Home News Millennials Look to Fill Cybersecurity Jobs Gap

Millennials Look to Fill Cybersecurity Jobs Gap


A million jobs unfilled

One million job openings. That is the number of cybersecurity positions that went unfilled across the globe in 2015. Considering that the threat of cyber attacks is increasing daily, this leaves the nation, and the world, highly vulnerable.

A recent study revealed a wide and persistent gap between the perception of cybersecurity preparedness and the true preparedness reality for majority of companies. Most organizations believe that the cybersecurity measures they have in place are fully optimized. But this is not the case in most instances.

As the study indicated: “This disconnect, along with the rapidly evolving regulatory requirements and networking technology will further widen the cybersecurity skills gap.”

As the IoE (Internet of Everything) continues to encompass more devices and platforms, greater attack surfaces must be protected. The result is that cybersecurity issues become exacerbated due to the blending of IT and operational technology. As more consumers engage in the IoE, buildings, vehicles, and manufacturing plants become vulnerable to an attack.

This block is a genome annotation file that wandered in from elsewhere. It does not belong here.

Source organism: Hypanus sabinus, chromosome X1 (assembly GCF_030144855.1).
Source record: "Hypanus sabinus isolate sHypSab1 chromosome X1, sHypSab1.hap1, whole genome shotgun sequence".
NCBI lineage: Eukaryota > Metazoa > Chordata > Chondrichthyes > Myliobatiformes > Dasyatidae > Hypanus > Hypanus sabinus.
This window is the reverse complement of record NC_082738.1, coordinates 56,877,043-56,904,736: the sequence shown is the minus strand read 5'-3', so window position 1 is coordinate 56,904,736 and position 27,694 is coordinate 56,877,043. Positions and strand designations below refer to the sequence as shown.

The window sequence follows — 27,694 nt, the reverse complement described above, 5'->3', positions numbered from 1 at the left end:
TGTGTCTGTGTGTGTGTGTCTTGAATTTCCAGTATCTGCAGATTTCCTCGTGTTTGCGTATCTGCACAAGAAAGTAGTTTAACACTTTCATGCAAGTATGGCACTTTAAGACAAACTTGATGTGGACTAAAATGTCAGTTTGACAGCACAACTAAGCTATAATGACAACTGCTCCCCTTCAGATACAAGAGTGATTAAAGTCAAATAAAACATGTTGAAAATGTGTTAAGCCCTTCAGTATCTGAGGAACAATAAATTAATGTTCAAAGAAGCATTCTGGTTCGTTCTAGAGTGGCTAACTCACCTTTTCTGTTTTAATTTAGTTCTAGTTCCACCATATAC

The good news is that millennials have taken notice and many of them–a Raytheon survey indicated around 37 percent–are now considering entering the cybersecurity career field. The field also offers other benefits that appeal to millennials, including gaining employment at an organization that fits within their beliefs and one they can support. The cybersecurity field typically offers a high wage, and provides skill sets that vary, other requirements that drive millennial career choices.

The survey also illuminated an alarming gap that is widening – and gender-based. Women are not as likely to enter a cyber career due to less knowledge and exposure to the field. Many women also believe that no programs or activities exist within the cybersecurity field, and are less informed about what these professionals actually do.

The study also suggested that as cybersecurity concerns move up to the executive level, companies are more likely to begin seeking talented cybersecurity professionals. Sources include outside management companies, or individuals with skills along a wide range of platforms within cybersecurity, including specialties such as analytics, intelligence, and programming.

The study cautioned that while being proactive is critical to ensuring public trust, having an incident-response plan is crucial to maintaining credibility. When a breach occurs, and it is not if but when, it provides organizations with a solid recovery structure that can be quickly implemented to help protect data and restore consumer confidence.